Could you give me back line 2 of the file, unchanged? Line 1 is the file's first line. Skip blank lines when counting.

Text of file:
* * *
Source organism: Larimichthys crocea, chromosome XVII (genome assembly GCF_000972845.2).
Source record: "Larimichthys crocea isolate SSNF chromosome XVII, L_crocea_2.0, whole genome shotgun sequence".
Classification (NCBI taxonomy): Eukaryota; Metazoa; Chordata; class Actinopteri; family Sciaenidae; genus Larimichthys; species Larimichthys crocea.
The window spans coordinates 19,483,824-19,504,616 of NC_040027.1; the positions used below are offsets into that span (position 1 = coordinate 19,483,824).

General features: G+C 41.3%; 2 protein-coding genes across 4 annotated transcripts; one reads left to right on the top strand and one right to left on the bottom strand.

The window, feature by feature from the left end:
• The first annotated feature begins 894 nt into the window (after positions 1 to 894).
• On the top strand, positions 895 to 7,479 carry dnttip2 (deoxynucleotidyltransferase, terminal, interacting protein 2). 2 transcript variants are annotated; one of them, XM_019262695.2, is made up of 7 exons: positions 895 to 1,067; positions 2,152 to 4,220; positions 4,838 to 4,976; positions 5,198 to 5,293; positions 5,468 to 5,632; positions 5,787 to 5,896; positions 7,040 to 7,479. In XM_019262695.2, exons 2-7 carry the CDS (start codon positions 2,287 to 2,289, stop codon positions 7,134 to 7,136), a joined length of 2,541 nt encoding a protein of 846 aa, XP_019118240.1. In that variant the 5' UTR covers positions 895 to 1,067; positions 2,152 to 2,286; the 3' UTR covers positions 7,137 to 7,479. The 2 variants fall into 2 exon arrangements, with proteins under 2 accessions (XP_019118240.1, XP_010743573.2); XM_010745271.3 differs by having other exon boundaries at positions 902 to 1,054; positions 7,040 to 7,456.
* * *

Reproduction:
Source record: "Larimichthys crocea isolate SSNF chromosome XVII, L_crocea_2.0, whole genome shotgun sequence".